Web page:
1940 Then Congress took action on a total defense bill of over five billions. The country — quite scared now, except for the destructive isolationists and idealistic pacifists — thought only in terms of billions. And billions more were to be flicked off as thousands had been denied in the twenties. America as usual was going to shoot the enemy with dollar bills. But time?
It was not of great moment. The Selective Service Bill dragged on for 86 days, while France succumbed, Vichy became a vassal state, mass raids intensified on Britain, and the Axis forces roamed at will over successful roads in Europe, Asia, and Africa, with tentacles in North and South America. The lawmakers were considering — considering their selfish interests and personal views — while the man in the street knew better than to sit naked in the open with hail storms flitting around the horizon. Great lobbies of well-intentioned homicides, with little knowledge of our true history, brought forth arguments against conscription as being undemocratic and favored the unequable, wasteful volunteering. And so the Congress was made to dilly-dally at the cost of delayed training and the lives and losses to come on Oahu and the Bataan peninsula.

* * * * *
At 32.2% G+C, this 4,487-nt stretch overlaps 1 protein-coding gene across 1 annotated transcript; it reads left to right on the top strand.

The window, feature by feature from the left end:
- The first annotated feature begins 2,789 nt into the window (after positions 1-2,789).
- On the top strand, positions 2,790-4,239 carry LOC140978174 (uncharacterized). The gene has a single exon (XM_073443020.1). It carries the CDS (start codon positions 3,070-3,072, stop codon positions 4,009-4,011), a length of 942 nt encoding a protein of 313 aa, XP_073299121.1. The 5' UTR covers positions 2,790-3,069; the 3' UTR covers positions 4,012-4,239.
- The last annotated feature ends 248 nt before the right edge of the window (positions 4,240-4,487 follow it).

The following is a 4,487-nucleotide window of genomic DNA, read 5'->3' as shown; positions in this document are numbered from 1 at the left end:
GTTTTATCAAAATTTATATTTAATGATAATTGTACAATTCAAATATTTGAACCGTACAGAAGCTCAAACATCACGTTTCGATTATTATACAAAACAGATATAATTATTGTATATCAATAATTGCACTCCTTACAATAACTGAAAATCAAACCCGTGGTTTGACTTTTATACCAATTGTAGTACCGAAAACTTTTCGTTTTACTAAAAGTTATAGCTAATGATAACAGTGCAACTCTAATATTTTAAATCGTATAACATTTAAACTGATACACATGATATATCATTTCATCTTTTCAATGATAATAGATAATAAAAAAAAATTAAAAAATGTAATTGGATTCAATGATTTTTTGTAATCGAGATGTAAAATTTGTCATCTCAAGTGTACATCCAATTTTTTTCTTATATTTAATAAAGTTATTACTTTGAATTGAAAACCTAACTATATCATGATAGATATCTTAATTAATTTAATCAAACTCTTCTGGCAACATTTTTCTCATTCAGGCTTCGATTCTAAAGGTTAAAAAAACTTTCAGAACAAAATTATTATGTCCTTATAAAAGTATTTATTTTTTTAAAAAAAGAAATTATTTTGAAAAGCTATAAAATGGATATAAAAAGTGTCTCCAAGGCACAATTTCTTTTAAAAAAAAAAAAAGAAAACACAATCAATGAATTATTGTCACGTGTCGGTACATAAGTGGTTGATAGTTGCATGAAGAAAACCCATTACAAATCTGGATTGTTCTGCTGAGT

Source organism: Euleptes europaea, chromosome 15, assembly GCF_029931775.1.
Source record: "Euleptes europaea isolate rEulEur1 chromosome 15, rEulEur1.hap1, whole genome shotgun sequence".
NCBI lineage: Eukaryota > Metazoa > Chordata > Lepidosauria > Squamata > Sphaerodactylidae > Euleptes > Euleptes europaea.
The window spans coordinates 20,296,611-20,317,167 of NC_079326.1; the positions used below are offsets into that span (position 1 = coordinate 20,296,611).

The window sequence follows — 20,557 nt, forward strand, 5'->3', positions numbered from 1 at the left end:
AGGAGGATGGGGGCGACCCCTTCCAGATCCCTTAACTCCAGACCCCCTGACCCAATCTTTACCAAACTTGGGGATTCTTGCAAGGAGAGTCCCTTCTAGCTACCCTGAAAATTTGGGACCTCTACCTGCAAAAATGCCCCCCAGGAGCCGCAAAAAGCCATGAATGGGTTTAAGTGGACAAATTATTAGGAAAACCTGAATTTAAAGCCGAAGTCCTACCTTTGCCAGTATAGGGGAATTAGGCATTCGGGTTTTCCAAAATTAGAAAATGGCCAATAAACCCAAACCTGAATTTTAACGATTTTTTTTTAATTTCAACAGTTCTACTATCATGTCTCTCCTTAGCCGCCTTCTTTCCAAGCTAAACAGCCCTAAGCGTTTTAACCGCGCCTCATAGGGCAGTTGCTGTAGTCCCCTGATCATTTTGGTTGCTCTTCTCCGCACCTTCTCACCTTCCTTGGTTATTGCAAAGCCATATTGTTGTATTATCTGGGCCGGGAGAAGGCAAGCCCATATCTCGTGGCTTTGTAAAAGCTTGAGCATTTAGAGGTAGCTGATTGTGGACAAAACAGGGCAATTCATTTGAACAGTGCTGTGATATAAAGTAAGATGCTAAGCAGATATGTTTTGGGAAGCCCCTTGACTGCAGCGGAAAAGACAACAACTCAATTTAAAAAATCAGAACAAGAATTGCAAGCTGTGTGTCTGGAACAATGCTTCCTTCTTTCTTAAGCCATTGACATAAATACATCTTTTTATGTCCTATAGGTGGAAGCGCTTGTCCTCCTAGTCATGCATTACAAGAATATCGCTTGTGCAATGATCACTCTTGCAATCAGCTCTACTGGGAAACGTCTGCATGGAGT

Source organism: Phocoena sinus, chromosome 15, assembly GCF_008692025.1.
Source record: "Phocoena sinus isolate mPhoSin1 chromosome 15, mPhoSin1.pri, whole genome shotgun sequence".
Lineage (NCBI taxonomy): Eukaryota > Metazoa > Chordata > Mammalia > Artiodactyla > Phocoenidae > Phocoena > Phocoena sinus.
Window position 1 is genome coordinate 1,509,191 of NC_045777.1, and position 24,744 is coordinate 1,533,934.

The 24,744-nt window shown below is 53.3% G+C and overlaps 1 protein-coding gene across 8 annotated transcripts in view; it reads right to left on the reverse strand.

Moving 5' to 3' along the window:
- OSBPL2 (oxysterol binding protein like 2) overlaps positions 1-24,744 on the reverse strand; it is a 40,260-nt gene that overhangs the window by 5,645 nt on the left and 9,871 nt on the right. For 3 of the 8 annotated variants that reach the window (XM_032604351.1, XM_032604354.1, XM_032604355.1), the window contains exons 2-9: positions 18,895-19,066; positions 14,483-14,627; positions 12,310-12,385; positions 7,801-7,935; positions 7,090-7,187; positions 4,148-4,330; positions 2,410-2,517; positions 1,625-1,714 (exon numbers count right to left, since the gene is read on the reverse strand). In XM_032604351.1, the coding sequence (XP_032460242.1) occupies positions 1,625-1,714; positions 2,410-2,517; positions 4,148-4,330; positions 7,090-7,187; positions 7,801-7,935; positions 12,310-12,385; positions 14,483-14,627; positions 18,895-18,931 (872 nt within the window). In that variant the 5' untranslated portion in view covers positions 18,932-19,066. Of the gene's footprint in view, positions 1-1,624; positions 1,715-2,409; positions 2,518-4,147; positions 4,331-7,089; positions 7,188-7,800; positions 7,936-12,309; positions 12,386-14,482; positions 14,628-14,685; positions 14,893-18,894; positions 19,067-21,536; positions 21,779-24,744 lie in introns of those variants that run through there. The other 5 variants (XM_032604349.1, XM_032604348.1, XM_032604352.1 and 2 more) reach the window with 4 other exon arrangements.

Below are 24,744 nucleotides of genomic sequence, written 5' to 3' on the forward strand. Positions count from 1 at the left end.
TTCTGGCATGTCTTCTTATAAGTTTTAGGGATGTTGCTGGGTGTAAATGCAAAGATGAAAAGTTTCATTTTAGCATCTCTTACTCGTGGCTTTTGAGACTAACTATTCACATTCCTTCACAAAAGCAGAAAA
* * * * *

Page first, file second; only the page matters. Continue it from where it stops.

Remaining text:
1940 The bill was finally passed in early fall.19
Meanwhile, the army did what it could for itself, while the
p518 lawmakers threw it crumbs and promises from the succession of political banquets.